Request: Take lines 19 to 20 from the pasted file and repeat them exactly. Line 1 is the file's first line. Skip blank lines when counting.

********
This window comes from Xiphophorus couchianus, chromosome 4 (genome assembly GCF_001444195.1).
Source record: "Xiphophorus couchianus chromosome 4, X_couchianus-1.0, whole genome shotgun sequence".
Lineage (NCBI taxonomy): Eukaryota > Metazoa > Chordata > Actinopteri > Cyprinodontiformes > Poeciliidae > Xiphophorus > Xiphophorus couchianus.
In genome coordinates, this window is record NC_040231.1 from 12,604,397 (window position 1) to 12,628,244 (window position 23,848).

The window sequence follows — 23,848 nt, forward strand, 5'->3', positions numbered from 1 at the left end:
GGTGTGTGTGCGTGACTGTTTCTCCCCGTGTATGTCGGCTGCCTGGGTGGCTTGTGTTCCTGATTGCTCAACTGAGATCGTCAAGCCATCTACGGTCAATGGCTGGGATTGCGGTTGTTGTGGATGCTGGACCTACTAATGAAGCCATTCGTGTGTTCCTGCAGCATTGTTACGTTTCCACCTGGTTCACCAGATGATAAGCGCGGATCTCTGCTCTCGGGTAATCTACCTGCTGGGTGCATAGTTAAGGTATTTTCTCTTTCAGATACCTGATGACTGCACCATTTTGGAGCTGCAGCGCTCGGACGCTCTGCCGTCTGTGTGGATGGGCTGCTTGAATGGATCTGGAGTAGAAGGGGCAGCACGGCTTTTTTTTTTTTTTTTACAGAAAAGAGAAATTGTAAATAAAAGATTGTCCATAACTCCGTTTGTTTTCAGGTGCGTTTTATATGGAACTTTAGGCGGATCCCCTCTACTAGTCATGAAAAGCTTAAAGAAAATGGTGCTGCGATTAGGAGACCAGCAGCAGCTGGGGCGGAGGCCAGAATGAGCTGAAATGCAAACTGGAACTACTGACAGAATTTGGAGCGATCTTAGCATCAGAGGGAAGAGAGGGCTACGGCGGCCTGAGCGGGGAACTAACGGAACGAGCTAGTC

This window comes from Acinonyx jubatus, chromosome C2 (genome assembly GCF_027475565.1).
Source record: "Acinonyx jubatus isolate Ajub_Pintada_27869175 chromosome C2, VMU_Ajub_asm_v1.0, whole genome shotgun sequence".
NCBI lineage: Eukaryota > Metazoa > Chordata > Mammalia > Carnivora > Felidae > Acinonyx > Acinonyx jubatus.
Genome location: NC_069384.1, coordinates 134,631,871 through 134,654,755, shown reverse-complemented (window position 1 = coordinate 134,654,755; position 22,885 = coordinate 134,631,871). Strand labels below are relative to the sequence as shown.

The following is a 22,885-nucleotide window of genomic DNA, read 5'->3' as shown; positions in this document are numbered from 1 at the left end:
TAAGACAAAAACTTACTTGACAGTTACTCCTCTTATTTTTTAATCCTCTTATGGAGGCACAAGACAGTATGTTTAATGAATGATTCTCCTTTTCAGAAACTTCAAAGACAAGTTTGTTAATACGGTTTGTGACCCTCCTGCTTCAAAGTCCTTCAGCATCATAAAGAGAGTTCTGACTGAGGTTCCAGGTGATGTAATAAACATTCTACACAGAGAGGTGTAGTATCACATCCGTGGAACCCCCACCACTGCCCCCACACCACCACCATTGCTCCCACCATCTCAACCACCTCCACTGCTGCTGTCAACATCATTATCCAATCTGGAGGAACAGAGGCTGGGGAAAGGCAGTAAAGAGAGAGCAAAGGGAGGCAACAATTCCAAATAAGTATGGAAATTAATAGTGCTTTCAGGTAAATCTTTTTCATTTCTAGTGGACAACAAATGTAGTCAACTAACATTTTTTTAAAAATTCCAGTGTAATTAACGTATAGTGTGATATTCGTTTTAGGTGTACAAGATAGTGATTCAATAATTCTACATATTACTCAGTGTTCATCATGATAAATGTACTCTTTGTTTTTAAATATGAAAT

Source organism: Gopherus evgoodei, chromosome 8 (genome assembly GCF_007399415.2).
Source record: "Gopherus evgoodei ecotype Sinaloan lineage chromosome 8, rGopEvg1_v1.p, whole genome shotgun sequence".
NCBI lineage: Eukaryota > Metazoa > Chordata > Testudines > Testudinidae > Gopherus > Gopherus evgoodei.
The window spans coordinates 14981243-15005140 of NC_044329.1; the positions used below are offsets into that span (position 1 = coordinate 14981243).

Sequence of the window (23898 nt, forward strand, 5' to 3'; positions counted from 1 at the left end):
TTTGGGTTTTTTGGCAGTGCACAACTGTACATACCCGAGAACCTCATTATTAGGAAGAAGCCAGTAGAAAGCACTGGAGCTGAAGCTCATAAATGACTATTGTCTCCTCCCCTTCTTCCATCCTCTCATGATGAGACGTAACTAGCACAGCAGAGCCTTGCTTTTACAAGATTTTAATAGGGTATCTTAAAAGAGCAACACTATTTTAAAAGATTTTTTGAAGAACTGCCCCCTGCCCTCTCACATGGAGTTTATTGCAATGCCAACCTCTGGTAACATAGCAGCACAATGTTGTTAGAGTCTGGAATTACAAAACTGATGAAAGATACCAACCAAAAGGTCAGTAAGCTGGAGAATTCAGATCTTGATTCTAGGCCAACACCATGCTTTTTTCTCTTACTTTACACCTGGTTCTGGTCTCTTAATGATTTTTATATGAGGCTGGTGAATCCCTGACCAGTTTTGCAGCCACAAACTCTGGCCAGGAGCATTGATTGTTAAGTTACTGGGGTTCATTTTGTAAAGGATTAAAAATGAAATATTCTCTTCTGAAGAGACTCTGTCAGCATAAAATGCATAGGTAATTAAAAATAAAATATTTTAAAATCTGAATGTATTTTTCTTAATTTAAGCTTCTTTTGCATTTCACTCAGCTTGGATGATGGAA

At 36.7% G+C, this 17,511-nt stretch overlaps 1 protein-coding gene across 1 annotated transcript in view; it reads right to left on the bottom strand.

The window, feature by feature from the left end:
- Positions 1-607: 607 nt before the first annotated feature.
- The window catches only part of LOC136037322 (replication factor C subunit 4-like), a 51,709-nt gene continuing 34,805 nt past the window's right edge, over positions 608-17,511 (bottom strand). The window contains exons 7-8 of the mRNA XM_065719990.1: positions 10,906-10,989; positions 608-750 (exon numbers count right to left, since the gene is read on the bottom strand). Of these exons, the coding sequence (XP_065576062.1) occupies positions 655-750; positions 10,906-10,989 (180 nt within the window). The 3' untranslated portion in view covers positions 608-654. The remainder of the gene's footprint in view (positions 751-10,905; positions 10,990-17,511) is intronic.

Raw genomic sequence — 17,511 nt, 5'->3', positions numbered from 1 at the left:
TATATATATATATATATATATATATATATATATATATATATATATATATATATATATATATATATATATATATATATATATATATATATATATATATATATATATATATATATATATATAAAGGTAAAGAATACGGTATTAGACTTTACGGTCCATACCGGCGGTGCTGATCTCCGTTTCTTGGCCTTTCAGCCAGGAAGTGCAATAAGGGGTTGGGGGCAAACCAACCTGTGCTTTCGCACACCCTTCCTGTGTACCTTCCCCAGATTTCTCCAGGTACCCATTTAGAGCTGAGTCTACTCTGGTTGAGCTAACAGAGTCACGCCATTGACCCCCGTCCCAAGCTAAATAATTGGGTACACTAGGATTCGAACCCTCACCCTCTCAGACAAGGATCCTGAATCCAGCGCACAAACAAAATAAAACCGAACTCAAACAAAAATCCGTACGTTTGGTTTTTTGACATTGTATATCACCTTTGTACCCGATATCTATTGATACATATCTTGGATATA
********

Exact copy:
At 36.7% G+C, this 17,511-nt stretch overlaps 1 protein-coding gene across 1 annotated transcript in view; it reads right to left on the bottom strand.

The window, feature by feature from the left end: